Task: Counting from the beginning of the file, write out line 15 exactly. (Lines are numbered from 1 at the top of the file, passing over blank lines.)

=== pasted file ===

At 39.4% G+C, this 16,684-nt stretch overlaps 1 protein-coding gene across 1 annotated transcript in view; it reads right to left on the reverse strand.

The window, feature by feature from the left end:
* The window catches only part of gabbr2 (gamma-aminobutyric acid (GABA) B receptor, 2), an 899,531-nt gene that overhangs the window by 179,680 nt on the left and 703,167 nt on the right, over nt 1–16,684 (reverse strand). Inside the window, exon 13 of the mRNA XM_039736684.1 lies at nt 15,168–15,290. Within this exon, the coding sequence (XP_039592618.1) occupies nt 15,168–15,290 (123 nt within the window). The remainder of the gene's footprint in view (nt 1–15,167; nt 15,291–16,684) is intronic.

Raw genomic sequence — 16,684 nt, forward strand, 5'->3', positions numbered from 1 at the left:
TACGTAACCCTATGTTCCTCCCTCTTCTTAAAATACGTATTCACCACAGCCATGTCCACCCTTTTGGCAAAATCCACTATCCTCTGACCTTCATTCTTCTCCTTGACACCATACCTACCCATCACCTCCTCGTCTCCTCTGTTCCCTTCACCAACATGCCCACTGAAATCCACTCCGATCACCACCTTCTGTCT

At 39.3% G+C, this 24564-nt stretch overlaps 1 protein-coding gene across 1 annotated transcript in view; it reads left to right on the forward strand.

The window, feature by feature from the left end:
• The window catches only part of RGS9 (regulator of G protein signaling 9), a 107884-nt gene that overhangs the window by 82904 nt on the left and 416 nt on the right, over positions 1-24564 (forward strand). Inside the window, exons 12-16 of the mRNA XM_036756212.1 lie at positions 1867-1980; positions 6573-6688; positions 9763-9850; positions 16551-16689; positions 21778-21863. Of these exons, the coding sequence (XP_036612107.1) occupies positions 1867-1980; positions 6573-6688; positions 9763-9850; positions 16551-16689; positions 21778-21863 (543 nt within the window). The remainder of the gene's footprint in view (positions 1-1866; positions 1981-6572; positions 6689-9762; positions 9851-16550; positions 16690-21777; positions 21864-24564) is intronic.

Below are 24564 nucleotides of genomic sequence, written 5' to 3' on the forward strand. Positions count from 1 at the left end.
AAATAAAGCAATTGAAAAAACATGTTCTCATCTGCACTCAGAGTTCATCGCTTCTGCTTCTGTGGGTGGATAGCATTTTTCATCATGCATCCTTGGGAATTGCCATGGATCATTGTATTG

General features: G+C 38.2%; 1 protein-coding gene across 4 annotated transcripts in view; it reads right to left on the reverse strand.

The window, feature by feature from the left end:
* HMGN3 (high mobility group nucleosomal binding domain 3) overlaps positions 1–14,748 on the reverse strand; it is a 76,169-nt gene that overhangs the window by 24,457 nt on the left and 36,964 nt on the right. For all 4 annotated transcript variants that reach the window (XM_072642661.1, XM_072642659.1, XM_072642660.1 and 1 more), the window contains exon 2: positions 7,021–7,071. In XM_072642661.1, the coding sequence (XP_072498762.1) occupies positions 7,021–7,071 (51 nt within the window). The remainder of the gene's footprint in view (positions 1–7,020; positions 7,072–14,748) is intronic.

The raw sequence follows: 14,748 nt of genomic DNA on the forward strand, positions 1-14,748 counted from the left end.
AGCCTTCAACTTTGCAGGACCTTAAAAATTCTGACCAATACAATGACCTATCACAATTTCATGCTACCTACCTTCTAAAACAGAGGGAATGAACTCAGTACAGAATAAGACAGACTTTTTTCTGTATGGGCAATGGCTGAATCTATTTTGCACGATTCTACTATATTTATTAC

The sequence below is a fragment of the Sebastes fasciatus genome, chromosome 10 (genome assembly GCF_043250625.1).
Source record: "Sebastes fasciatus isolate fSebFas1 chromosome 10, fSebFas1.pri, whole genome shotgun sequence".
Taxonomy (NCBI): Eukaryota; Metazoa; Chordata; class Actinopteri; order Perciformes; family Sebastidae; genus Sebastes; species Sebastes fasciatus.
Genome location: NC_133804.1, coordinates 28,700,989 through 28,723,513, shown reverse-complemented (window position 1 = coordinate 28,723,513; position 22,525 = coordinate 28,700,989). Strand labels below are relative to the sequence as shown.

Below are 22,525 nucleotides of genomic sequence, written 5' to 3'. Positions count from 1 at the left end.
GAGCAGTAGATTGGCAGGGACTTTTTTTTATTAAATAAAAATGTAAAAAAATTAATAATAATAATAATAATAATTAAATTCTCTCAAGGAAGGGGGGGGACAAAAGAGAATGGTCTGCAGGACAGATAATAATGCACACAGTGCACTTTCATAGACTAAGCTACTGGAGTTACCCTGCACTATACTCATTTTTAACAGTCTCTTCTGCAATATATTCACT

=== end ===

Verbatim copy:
AGCCTTCAACTTTGCAGGACCTTAAAAATTCTGACCAATACAATGACCTATCACAATTTCATGCTACCTACCTTCTAAAACAGAGGGAATGAACTCAGTACAGAATAAGACAGACTTTTTTCTGTATGGGCAATGGCTGAATCTATTTTGCACGATTCTACTATATTTATTAC